Key workers brought in to repair a clifftop road were pestered by members of the public about coronavirus restrictions.
The crews faced numerous questions about social distancing, whether the work was essential and whether it could be delayed.
They also came up with a “greener” solution to mending the potholes in The Promenade, Peacehaven, for the same cost.
The contractor Hailsham Roadways said: “Lockdown presented extra emotional and physical challenges.
“The team had to socially distance from each other and from members of the public.
“Keeping two metres apart in the construction industry is not always possible. This caused reputational, health and safety and mental pressures.
“Everyone was very tense. Every working person was scrutinised by the public.
“The team had several queries from local communities asking if works were truly essential and could be done after lockdown.”
Extra measures to tackle the threat of covid-19 were put in place including only worker per vehicle and extra hand sanitisers on site.
Hailsham Roadways’ chief executive James Bailey said: “Highways companies have to continue to operate through lockdowns to ensure roads and footpaths are kept safe.
“Managing communication now with residents and road users is extremely important for the Roadways team.
“The company is doing it successfully by having extra covid-19-related road signs and information boards on sites, special windscreen key workers’ permits and additional communication with the public affected by the road repair projects.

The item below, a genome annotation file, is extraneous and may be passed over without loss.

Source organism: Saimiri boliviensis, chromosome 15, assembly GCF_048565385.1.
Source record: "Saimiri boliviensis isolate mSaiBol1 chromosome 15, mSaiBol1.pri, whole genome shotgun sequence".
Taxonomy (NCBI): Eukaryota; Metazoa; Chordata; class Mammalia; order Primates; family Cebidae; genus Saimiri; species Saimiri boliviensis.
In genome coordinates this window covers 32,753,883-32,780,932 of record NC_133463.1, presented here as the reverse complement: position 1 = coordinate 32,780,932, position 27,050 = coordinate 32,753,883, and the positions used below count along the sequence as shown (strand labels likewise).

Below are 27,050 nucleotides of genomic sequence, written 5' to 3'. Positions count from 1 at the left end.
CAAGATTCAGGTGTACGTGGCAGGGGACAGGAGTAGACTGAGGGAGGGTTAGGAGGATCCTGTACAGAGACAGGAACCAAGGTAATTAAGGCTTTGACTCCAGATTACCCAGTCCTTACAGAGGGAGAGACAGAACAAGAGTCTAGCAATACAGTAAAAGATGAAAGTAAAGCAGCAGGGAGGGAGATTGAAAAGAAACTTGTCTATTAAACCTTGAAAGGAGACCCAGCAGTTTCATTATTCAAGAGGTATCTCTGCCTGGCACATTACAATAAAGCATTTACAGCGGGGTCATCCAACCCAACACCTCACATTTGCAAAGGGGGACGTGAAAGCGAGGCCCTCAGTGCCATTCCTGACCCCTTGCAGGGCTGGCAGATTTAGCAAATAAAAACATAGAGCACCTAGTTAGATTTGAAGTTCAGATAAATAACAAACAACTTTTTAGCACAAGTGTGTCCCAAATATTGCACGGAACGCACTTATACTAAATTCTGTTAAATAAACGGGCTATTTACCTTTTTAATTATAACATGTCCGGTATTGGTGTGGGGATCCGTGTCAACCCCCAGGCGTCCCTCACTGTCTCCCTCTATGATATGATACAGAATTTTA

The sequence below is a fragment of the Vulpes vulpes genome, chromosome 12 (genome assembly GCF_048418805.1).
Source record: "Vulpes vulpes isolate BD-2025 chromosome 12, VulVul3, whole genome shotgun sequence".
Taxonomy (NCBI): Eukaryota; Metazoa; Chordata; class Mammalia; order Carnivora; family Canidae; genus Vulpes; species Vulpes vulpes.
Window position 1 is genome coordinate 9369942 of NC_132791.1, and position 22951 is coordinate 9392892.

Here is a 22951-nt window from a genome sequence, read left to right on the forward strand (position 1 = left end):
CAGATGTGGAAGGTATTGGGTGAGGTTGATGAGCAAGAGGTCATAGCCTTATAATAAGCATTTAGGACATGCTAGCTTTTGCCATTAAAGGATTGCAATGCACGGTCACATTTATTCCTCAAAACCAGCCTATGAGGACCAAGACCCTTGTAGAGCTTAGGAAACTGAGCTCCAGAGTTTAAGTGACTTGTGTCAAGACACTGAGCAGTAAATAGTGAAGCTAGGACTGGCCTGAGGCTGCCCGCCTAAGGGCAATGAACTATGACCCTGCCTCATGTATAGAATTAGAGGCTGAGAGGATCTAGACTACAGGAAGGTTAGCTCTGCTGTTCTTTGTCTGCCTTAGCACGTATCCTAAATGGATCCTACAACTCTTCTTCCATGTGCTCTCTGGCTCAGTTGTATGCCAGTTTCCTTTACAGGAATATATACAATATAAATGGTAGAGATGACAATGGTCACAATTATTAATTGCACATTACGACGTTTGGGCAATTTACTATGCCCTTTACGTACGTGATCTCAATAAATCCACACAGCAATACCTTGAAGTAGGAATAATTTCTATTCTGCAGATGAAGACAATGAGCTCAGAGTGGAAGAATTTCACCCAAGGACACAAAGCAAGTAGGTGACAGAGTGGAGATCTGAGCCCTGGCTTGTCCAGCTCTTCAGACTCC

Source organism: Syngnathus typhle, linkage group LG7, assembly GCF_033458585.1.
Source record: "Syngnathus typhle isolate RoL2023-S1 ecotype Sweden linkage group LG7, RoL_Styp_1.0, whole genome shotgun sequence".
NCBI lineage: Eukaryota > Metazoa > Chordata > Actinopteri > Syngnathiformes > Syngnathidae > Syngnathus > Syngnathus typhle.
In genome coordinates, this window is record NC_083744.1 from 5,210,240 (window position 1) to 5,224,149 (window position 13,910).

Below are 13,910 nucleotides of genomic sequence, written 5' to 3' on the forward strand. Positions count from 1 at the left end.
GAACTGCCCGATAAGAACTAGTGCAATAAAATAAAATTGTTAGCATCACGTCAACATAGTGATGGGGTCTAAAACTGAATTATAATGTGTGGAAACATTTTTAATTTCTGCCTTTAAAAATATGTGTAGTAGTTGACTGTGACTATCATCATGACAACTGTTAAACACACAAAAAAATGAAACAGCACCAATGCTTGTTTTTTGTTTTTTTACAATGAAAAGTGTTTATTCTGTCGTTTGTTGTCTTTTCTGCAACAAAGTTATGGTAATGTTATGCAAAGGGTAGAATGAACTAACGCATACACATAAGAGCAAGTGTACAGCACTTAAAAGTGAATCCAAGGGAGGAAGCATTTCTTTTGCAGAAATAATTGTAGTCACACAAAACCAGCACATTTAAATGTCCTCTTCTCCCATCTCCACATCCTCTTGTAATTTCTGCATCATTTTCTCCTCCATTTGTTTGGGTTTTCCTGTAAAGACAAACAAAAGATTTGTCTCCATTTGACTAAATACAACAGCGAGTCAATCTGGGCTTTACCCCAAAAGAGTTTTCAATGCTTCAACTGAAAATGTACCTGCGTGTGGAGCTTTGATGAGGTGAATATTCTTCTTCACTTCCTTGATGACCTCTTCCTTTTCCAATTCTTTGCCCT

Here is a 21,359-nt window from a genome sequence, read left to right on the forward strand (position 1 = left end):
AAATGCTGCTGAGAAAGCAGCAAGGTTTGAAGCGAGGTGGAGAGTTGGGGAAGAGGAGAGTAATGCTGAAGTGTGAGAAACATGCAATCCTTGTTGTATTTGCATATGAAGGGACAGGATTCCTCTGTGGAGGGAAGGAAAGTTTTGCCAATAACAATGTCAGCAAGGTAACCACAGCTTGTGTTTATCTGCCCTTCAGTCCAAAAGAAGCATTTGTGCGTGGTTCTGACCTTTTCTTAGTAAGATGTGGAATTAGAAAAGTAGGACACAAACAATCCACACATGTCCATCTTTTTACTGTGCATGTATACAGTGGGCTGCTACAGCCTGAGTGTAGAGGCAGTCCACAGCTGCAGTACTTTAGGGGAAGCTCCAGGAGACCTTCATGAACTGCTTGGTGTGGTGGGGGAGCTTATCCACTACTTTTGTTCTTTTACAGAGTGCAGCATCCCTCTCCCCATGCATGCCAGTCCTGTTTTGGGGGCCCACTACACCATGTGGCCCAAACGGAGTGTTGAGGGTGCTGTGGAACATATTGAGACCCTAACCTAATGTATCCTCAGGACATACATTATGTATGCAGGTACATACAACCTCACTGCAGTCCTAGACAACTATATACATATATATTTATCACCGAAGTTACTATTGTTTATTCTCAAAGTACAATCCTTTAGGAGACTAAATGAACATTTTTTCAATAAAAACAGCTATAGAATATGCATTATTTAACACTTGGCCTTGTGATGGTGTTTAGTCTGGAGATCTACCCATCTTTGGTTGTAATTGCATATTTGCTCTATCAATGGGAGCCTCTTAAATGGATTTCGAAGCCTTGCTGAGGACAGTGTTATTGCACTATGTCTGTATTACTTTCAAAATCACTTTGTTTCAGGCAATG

“We have had some excellent feedback from residents who appreciate our operatives’ empathy, courtesy and work ethic.
“We’re busier than ever and we’ll carry on working effectively through this phase of covid-related lockdown challenges as we edge into winter.”
The potholes in the cliffside road in Peacehaven were filled with a durable mix of recycled filler in the hope of preventing the surface from breaking up too soon.
The £110,000 repair job was initially limited to patching up the potholes with crushed stone, according to Hailsham Roadways.
But Roadways said: “The road is on the side of a cliff so crushed and compacted stone would wash away in no time.”
The company said that it could even have been no more than two rainstorms before the potholes started to appear again.
Instead, Roadways suggested “a long-lasting solution and better value for money” using an alternative recycled product for the same price.
Lewes District Council agreed to the use of the material – hydraulically bound mixture (HBM) – and weeks later the work was complete.
Roadways said: “They decided to invest in fixing underlying problems, such as those found in road foundations, meaning there will not need to be so many roadworks in the future.
“This road will last for 10 years now, instead of only a few rainstorms.
“In this case, and in line with Hailsham Roadways’ ethical approach, the road’s problems were resolved in a more environmentally friendly way too.
“Carbon savings of over 40 per cent were made by recycling materials dug from the existing broken road, not using aggregates from the sea or quarries or using hot asphalt unnecessarily.
“This follows ‘circular economy’ principles of designing waste out of the environment, keeping materials in use and regenerating natural systems.”
Roadways said that the job involved more than 20 highly skilled workers, supervisors and engineers – and that the road shouldn’t need to be resurfaced now until the natural life cycle of the surface dressing came to an end.
The company said that it had also used excavated materials from the job to form bunds – or embankments – to stop parking and deter people from driving off the cliffs.
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